Thursday, May 16, 2013

Number 100: Chiquita Lake and area.

I am beyond happy to say that I was able to obtain my 100th named destination in RMNP yesterday, that being Chiquita Lake!  I started bright and early from the Lawn Lake TH.  The going is relatively easy at first, with the trail offering some pretty good views and hiking through lush forest.
After a few miles, you'll reach the turnoff for Ypsilon Lake.
Fairchild Mountain as seen from the footbridge over the Roaring River.
I had selected Ypsilon Lake and the area around it thinking it is a pretty popular hike, and the trail there would be pretty well mashed in and defined.  At first it was, but as you gain altitude on the moraine, the trail grows less and less well defined.  Make no mistake, winter conditions are still here at altitude.
Trail finding becomes looking for a slight depression in the snow, errant footprints, and the occasionally sign that you are on the correct path when you posthole into someone elses posthole that has been covered by a small snow bridge.
A hare in winter colors.
Eventually I lost the trail, or it ended, or both.  From here on out, I had to rely on visual cues.  Fortunately, I was now high enough it altitude that I could see Ypsilon Mountain, and determined that I was almost directly in line with Donner Ridge.  I continued in this direction, gaining altitude all the while.
As I started to hit some clearings and got some clear views of the surrounding area, I had a decision to make.  It looked like I could just gain altitude on the east ridge of Mount Chiquita and contour around it to the lake, or drop down to Ypsilon Lake before continuing up.   I was also planning on going for Spectacle Lakes and Fay Lakes, but it became apparent that those would not happen today since the routes up to both had recent wet avalanches in them.
Starting to see through the trees.
Ypsilon Mountain.
Looking back to Bighorn Mountain.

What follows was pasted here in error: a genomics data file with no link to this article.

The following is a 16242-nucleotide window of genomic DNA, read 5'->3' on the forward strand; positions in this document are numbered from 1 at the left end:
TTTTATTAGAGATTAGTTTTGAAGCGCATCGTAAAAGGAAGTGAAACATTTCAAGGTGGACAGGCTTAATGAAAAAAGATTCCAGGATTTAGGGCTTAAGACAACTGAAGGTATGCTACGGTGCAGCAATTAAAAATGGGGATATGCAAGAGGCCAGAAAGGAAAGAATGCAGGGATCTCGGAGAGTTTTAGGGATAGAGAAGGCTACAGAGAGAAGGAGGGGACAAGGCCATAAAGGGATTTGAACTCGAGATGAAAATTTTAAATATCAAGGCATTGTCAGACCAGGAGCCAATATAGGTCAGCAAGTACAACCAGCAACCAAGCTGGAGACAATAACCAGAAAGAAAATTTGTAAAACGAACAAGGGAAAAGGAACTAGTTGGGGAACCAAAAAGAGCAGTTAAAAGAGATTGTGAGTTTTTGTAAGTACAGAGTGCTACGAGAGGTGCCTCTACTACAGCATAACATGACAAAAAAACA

Since I had yet to actually see Ypsilon Lake from where I was, and could look east and tell I was somewhere in elevation between the 11254 of Mount Tileston and the 11483 of Bighorn, I decided to just stay on and contour around the ridge.  This provided some obstacles as there was some deep snow at times, and seeing avalanches pretty much all around made me very cautious.  I strapped on my crampons, and continued to find my way up and around the slope.
The view from where I stopped for lunch.  Not too bad!
Ypsilon Lake finally became visible at the base of Blitzen Ridge.
Though I did have to pick my way carefully, this plan worked out quite well, as I crested the ridge and saw the lake lying approximately 100 feet below me.
First views of the lake and Mount Chiquita above.
I had to loose some altitude here, by my estimate the high point of my hike was around 11500 feet, and the lake lies at 11340.  But no worry, the going was pretty easy here.
Almost there...
Corniced snow on the ridge between Ypsilon and Chiquita.
And there I was.  A plateau followed by another short drop down brought me to destination 100!
What a place to be!  This will surely be in my top three high altitude lakes of the year.  It's surrounded on three sides by the steep cliffs of Mount Chiquita, which lies less than a mile and almost 2000 feet higher than the lake.  This high alpine bowl is definitely worthy of a visit.
Approximate route.

Here I am.
Looking back at the ridge of Chiquita, my traverse route.
And down to Ypsilon Lake.  I was worried about the possibility of avalanche in this gully, but careful observation showed no slides, and the slope didn't look steep enough in general.